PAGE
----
The next morning our bus tour was billed as "what is left of" Christchurch after earthquakes that occurred over a six-month period from September 2010 to February 2011. A visit to any disaster area is sobering, especially after enough time that things "ought to be" back to normal but never are. Suzanne said that this was the first program to Christchurch since the quake that could be housed in a downtown hotel. We stayed in a Novotel that had been under construction at the time of the disaster. It could be retrofit and completed in a shorter amount of time than it takes to tear down and replace damaged buildings. Christchurch lost something like 4000 hotel beds and is slowly getting them back. We saw lots of "NO VACANCY" in the areas that were least affected.

Earthquake damage

When we asked about which downtown buildings were affected by the quake, the answer was "all of them." This is the view from our hotel room window.

All of the vacant lots had been buildings. The building on the far right was still boarded up. Others were still standing, but condemned.

The Anglican cathedral, just seen on the far left, was in ruins. For several years it appeared that it would never be rebuilt, but the city and the diocese reached a negotiated settlement and construction has begun. In the meantime services are held in a "cardboard" cathedral.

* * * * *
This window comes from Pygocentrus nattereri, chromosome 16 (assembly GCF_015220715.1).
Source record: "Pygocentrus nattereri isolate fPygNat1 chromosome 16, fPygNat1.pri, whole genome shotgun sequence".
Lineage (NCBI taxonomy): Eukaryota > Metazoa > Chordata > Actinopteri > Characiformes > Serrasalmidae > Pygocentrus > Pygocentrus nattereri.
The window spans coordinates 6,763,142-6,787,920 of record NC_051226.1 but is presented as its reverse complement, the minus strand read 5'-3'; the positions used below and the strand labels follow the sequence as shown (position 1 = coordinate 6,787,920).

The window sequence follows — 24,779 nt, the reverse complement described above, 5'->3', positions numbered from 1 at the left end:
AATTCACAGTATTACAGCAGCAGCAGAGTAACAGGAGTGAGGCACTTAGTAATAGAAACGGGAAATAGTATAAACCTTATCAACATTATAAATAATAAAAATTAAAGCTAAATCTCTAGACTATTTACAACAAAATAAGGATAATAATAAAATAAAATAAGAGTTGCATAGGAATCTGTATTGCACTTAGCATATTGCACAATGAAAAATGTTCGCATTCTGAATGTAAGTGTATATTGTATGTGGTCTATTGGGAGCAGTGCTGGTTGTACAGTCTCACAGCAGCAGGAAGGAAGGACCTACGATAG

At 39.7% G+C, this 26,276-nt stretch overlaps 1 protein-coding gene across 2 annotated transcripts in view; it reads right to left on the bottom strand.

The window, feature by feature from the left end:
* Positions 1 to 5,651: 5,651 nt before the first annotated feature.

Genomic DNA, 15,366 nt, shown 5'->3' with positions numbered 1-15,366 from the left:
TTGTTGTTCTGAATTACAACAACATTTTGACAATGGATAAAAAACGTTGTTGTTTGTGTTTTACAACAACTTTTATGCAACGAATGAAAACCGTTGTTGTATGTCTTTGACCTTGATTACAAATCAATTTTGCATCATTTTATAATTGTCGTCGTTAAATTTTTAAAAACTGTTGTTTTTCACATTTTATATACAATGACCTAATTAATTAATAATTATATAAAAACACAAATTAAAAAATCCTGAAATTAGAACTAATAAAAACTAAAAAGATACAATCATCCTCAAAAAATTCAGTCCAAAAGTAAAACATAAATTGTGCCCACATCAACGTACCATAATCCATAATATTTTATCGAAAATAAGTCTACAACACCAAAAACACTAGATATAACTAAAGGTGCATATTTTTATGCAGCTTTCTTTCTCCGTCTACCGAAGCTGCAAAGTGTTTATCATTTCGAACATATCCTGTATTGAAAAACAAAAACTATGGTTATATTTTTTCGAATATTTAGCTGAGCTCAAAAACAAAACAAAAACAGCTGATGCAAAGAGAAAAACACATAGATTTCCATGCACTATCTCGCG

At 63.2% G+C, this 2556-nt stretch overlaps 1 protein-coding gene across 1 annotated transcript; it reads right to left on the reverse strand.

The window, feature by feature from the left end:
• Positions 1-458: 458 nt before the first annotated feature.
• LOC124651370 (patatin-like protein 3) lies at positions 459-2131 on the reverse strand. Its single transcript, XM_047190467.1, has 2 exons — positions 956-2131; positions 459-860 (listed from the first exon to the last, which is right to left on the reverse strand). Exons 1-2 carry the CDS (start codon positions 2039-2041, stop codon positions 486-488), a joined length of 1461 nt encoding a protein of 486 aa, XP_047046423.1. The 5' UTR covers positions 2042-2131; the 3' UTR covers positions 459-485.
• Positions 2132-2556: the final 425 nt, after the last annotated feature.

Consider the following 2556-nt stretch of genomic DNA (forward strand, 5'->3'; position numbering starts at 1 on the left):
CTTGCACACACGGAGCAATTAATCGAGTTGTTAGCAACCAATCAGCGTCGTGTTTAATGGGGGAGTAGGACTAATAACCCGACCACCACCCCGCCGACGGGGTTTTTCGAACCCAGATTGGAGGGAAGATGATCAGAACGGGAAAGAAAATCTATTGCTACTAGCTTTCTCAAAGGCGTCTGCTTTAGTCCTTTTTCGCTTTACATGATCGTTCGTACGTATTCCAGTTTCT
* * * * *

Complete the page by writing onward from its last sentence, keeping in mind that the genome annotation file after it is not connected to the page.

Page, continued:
Damaged building

This building shows an intent to preserve the historical facade while rebuilding the fabric of the structure to new standards. It appears that the owner is hoping to attract commitment from potential occupants before proceeding.

In many locations the city has sponsored murals on damaged buildings to prevent graffiti and to give the city a more upbeat vibe amidst the damage.

Hillside Neighborhood

Chas had retired from his farm and moved into a house in this neighborhood shortly before the first quake. He was one of the lucky ones to receive permission to rebuild, but he said it would have been faster and cheaper to demolish the house and start over. The majority of houses in this area were equally damaged.

Swampy land

Much of the severe damage was to the east of the city center on reclaimed land. Californians and many others know the dangers of liquefaction in an earthquake. Land with a high water table, often reclaimed land, turns to mud. If it doesn't engulf a building, it jiggles it to pieces.

Red-zone Neighborhood